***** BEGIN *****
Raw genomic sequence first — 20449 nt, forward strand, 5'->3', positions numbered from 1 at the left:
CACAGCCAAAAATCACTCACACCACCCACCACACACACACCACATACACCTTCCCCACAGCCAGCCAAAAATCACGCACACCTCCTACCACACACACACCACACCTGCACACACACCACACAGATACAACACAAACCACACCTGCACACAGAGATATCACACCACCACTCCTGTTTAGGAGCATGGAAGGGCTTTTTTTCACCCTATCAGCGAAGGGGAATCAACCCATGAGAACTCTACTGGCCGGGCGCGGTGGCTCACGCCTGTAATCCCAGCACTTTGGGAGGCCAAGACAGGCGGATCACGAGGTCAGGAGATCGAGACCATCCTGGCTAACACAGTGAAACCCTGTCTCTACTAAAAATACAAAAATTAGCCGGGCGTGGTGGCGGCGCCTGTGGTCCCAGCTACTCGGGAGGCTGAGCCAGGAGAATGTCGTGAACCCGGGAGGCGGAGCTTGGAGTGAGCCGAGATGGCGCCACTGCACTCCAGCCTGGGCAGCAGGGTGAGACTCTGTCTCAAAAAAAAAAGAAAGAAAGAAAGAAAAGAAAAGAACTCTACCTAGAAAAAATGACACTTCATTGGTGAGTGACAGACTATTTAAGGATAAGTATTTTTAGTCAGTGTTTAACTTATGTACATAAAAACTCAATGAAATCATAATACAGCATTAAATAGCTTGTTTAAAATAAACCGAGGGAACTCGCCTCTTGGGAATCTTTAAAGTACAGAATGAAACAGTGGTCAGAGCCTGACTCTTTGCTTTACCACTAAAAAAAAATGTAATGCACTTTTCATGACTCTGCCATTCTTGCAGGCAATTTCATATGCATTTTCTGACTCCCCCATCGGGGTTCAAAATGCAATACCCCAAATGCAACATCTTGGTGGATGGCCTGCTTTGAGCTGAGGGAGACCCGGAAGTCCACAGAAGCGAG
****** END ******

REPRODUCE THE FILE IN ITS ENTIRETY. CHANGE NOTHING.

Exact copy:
Raw genomic sequence first — 20449 nt, forward strand, 5'->3', positions numbered from 1 at the left:
CACAGCCAAAAATCACTCACACCACCCACCACACACACACCACATACACCTTCCCCACAGCCAGCCAAAAATCACGCACACCTCCTACCACACACACACCACACCTGCACACACACCACACAGATACAACACAAACCACACCTGCACACAGAGATATCACACCACCACTCCTGTTTAGGAGCATGGAAGGGCTTTTTTTCACCCTATCAGCGAAGGGGAATCAACCCATGAGAACTCTACTGGCCGGGCGCGGTGGCTCACGCCTGTAATCCCAGCACTTTGGGAGGCCAAGACAGGCGGATCACGAGGTCAGGAGATCGAGACCATCCTGGCTAACACAGTGAAACCCTGTCTCTACTAAAAATACAAAAATTAGCCGGGCGTGGTGGCGGCGCCTGTGGTCCCAGCTACTCGGGAGGCTGAGCCAGGAGAATGTCGTGAACCCGGGAGGCGGAGCTTGGAGTGAGCCGAGATGGCGCCACTGCACTCCAGCCTGGGCAGCAGGGTGAGACTCTGTCTCAAAAAAAAAAGAAAGAAAGAAAGAAAAGAAAAGAACTCTACCTAGAAAAAATGACACTTCATTGGTGAGTGACAGACTATTTAAGGATAAGTATTTTTAGTCAGTGTTTAACTTATGTACATAAAAACTCAATGAAATCATAATACAGCATTAAATAGCTTGTTTAAAATAAACCGAGGGAACTCGCCTCTTGGGAATCTTTAAAGTACAGAATGAAACAGTGGTCAGAGCCTGACTCTTTGCTTTACCACTAAAAAAAAATGTAATGCACTTTTCATGACTCTGCCATTCTTGCAGGCAATTTCATATGCATTTTCTGACTCCCCCATCGGGGTTCAAAATGCAATACCCCAAATGCAACATCTTGGTGGATGGCCTGCTTTGAGCTGAGGGAGACCCGGAAGTCCACAGAAGCGAG